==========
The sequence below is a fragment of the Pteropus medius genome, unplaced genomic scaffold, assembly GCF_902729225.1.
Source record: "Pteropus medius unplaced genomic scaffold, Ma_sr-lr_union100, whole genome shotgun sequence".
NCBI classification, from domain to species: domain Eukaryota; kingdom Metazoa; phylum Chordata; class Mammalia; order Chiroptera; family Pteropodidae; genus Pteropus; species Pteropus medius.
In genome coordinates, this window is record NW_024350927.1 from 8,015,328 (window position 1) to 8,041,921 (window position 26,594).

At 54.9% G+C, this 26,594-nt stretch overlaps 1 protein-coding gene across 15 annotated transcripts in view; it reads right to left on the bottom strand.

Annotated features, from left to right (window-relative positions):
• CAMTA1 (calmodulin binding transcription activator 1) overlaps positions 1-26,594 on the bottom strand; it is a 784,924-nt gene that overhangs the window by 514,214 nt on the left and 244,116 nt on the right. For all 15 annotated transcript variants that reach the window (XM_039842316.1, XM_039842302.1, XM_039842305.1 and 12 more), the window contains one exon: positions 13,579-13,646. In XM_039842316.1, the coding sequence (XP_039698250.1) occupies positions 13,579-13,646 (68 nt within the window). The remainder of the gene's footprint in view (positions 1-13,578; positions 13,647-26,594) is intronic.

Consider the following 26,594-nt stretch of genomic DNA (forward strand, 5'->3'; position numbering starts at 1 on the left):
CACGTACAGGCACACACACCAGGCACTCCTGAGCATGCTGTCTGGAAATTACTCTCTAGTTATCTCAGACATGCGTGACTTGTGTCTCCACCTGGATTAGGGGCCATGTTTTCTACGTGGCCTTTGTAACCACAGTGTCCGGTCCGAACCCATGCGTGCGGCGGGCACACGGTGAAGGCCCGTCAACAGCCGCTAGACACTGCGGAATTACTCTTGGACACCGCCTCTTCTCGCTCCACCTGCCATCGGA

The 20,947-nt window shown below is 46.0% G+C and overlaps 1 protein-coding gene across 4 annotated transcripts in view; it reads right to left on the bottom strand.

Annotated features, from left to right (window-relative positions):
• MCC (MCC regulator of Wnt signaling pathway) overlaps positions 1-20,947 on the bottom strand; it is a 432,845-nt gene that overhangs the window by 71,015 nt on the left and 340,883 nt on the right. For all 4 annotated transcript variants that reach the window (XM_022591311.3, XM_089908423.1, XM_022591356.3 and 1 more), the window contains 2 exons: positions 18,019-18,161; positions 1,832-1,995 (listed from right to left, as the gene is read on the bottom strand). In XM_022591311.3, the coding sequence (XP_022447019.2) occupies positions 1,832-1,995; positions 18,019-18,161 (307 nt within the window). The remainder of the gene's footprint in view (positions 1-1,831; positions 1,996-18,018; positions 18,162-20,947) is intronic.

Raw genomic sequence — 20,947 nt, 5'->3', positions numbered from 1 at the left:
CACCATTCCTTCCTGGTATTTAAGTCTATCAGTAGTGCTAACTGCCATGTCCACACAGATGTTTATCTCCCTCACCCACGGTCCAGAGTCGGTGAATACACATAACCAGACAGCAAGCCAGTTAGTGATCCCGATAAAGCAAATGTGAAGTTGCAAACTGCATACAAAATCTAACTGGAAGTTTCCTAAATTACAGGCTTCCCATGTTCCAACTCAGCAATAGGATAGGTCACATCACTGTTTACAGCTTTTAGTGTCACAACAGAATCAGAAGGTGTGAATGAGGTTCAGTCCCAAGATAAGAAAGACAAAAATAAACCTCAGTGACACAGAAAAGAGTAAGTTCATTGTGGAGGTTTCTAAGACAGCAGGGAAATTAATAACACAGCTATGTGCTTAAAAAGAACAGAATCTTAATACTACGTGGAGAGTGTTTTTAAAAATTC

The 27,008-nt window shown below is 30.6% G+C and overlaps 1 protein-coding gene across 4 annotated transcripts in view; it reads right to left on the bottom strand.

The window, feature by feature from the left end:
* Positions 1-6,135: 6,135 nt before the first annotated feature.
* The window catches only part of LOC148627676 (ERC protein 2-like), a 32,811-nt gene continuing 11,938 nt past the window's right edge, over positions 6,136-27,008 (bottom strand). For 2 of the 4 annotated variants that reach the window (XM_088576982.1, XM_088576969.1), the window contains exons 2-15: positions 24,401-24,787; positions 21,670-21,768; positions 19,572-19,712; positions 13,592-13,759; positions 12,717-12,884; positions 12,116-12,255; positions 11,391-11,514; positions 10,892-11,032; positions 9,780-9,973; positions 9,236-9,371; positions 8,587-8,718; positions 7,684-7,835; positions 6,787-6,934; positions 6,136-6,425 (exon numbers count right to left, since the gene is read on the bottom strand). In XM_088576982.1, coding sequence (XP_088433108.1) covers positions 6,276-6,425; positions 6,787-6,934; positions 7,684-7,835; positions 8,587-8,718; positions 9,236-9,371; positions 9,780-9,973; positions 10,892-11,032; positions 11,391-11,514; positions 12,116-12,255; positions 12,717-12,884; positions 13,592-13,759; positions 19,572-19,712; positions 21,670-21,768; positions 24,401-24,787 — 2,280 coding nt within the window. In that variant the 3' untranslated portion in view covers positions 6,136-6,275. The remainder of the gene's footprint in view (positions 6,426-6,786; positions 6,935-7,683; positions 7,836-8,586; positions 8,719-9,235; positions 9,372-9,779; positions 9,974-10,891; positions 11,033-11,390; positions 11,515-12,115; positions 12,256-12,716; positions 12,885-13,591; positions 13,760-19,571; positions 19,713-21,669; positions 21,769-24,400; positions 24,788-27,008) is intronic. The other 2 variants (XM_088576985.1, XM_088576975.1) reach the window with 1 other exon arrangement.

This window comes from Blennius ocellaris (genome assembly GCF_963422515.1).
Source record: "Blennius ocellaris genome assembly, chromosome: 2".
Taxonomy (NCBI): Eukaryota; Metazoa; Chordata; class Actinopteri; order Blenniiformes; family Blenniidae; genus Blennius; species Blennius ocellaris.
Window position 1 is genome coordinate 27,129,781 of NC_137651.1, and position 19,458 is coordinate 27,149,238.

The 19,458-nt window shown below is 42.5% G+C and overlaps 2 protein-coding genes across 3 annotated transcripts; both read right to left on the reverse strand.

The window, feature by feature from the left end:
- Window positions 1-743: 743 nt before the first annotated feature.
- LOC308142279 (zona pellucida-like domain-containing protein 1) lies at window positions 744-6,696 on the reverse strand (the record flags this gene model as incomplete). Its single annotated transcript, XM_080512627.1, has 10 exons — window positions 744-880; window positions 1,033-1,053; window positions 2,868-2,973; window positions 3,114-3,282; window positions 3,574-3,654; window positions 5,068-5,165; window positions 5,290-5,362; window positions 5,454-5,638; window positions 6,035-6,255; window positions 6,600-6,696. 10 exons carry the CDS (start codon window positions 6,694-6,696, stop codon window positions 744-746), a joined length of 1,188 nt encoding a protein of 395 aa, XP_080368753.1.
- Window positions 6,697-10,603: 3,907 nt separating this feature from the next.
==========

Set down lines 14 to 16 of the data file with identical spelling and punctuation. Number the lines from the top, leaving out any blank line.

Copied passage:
CACCATTCCTTCCTGGTATTTAAGTCTATCAGTAGTGCTAACTGCCATGTCCACACAGATGTTTATCTCCCTCACCCACGGTCCAGAGTCGGTGAATACACATAACCAGACAGCAAGCCAGTTAGTGATCCCGATAAAGCAAATGTGAAGTTGCAAACTGCATACAAAATCTAACTGGAAGTTTCCTAAATTACAGGCTTCCCATGTTCCAACTCAGCAATAGGATAGGTCACATCACTGTTTACAGCTTTTAGTGTCACAACAGAATCAGAAGGTGTGAATGAGGTTCAGTCCCAAGATAAGAAAGACAAAAATAAACCTCAGTGACACAGAAAAGAGTAAGTTCATTGTGGAGGTTTCTAAGACAGCAGGGAAATTAATAACACAGCTATGTGCTTAAAAAGAACAGAATCTTAATACTACGTGGAGAGTGTTTTTAAAAATTC

The 27,008-nt window shown below is 30.6% G+C and overlaps 1 protein-coding gene across 4 annotated transcripts in view; it reads right to left on the bottom strand.

The window, feature by feature from the left end: